Jurors in the trial of accused Beltway sniper John Allen Muhammad aren't being sequestered, despite the intense media attention. How do judges determine when it's appropriate to sequester a jury?
Sequestration has fallen so far out of favor that judges rarely bother anymore. The current thinking is that isolating a jury causes more problems than it solves. For one, it can increase juror dropouts. Those with family responsibilities can't stomach more than a few nights away from home, and they often end up leaving midcase due to "personal circumstances." The departures, in turn, increase the likelihood of a mistrial. And there are serious concerns that the eagerness of jurors to return home could compel them to deliberate hastily.
When a judge does decide to sequester a jury, it's often because there's a critical piece of inadmissible material being discussed in the press—for example, a suppressed confession. Or there may be the threat of harassment from reporters, protesters, or the defendant's criminal associates. Less frequent nowadays is a sequestration based solely on the high-profile nature of a case; such reasoning became less popular after the 1995 O.J. Simpson trial, which featured a long sequestration that some legal observers regarded as counterproductive. In the Muhammad case, the fact that the trial is not being televised probably helped the judge decide against sequestration. When the jurors return home at night, under strict instructions not to view or read press accounts of the trial, it's obviously easier without the day's testimony plastered all over the TV.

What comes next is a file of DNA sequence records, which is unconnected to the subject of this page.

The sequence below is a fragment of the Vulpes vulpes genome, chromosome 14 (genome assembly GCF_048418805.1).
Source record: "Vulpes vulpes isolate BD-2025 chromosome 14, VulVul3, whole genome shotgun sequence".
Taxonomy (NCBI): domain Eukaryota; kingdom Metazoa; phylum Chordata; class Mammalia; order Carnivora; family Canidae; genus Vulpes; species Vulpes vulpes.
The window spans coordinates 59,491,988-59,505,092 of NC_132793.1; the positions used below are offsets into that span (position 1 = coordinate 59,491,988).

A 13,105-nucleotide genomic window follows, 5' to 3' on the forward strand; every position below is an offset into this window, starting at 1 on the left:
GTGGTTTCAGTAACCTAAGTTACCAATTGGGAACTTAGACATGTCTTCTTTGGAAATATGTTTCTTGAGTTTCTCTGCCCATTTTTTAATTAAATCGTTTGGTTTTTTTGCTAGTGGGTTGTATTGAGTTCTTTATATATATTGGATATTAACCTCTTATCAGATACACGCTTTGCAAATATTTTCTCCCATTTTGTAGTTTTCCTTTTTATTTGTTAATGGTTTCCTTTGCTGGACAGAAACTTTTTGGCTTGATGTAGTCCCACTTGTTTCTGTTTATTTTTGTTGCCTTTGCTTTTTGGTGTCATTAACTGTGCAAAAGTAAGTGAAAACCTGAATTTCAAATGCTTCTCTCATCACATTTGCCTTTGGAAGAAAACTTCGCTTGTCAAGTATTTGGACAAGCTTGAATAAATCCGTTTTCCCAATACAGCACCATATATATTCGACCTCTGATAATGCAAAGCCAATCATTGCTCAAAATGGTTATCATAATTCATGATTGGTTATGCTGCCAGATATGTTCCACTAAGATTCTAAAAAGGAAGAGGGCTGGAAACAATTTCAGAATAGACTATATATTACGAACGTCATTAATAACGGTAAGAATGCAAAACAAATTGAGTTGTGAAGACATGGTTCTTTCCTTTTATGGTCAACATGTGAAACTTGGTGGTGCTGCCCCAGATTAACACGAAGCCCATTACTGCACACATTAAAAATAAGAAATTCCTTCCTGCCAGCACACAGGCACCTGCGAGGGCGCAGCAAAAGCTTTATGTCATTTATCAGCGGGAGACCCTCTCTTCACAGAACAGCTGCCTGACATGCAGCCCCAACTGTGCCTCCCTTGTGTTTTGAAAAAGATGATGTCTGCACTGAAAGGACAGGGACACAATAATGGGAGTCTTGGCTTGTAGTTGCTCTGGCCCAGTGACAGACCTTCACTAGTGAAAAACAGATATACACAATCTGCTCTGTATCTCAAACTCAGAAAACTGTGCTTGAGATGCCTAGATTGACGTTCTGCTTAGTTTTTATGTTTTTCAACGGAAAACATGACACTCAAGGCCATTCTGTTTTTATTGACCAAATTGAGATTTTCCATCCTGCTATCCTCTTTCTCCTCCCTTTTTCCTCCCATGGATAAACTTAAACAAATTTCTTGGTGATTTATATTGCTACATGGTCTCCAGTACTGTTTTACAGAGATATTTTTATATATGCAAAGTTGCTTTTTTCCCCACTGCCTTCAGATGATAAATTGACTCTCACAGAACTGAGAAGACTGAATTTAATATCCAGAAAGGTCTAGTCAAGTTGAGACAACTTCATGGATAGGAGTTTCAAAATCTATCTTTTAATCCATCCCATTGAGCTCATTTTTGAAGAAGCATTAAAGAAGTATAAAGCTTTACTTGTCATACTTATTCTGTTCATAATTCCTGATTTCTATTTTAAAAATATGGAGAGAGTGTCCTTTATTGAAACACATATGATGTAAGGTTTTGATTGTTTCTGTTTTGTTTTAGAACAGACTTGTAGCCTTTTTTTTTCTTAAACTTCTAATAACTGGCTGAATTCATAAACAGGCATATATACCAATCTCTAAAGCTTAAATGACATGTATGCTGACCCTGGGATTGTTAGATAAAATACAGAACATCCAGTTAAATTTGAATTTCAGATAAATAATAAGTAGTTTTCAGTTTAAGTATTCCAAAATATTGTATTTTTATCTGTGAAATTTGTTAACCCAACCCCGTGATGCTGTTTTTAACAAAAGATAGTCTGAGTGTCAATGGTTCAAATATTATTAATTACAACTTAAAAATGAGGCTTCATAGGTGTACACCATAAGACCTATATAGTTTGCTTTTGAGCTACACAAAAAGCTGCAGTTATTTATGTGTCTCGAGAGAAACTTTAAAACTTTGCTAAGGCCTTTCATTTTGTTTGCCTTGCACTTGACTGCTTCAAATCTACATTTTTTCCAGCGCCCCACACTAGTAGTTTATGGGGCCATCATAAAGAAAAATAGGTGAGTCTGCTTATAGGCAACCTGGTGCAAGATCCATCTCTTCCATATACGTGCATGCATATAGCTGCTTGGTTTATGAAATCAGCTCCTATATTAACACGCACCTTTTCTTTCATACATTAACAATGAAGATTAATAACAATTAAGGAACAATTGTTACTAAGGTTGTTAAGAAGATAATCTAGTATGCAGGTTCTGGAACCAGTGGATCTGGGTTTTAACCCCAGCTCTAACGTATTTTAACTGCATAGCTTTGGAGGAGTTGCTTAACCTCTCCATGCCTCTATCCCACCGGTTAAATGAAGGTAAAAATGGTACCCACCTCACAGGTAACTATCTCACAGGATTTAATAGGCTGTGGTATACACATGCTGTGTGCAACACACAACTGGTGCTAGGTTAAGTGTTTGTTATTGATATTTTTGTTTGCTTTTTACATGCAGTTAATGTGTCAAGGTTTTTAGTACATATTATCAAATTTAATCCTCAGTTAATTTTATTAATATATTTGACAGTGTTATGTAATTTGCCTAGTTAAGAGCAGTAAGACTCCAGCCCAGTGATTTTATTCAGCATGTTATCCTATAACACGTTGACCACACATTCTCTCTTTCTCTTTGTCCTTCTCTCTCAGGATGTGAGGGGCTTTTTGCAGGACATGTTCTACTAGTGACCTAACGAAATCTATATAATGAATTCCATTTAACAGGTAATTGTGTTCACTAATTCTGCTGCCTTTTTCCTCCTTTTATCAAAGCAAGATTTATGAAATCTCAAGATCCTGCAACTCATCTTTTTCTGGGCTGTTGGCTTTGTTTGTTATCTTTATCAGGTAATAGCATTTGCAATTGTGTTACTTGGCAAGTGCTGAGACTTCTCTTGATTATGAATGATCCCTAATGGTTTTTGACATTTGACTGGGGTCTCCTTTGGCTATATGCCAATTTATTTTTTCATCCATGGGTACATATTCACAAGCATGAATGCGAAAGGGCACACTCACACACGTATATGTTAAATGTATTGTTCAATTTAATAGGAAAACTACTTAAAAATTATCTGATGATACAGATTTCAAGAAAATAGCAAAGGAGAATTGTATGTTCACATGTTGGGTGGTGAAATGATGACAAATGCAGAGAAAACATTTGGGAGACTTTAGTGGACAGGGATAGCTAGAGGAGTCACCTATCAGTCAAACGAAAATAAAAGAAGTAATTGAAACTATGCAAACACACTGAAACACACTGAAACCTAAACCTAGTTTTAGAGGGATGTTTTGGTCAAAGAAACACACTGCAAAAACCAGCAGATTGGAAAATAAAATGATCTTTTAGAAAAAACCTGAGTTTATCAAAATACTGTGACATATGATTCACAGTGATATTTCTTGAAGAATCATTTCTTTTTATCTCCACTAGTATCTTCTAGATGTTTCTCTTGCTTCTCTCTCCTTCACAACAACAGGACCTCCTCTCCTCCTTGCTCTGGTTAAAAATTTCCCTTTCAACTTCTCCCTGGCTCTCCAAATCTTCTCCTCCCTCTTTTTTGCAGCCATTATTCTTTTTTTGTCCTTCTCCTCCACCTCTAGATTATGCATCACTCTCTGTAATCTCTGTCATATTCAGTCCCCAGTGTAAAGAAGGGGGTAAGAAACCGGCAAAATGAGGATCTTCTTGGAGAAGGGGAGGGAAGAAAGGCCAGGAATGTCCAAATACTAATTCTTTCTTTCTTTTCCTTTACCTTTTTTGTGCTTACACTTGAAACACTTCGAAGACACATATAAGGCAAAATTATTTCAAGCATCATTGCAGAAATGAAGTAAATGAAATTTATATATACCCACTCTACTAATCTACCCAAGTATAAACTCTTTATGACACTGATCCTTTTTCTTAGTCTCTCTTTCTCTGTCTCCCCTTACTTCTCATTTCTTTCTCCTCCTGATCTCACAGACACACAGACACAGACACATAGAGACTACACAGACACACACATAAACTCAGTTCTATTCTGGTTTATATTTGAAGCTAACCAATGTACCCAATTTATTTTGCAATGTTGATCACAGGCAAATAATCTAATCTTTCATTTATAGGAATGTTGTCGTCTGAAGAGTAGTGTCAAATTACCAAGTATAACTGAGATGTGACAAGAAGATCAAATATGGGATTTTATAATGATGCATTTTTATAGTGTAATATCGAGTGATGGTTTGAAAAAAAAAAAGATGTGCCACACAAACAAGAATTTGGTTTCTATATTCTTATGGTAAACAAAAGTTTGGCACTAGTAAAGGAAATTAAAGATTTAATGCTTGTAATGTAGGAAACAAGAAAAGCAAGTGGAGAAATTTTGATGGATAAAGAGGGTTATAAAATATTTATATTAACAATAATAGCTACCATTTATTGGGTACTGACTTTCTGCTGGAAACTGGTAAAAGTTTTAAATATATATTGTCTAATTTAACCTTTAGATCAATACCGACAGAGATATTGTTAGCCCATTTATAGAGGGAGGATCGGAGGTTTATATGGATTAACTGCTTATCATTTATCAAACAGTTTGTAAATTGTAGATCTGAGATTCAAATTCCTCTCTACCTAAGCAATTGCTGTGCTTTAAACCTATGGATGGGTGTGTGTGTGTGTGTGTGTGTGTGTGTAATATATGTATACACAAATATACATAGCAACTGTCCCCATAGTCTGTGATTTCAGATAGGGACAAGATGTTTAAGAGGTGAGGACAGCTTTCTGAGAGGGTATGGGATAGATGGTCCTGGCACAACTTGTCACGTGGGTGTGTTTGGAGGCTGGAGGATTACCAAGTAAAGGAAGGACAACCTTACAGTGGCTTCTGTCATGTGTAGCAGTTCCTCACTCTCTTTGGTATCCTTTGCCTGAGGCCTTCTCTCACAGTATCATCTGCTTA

There are a few states that have mandatory sequestration laws for the most serious criminal cases. Missouri, for example, requires that juries in death-penalty cases be sequestered. But in general, the decision is left solely to the trial judge. Either the prosecution or the defense can request a sequestration, but such motions are usually denied. There are no nationwide figures on the percentage of juries that are sequestered, but it's certainly tiny.
New York used to have the nation's strictest sequestration law, which required juries in all violent felonies to be shipped off to a hotel if their deliberations lasted even one night. As a result, 12,000 jurors a year were sequestered. The controversial law was axed in 2001, though not until the state cut a deal with the court officers union. The union was worried that its members would lose valuable overtime, safeguarding sequestered jurors' hotel rooms. The state assuaged the officers by making sure they received time-and-a-half for other trial-related duties, like escorting jurors to bus stations at night.
Explainer thanks G. Thomas Munsterman of the Center for Jury Studies at the National Center for State Courts.
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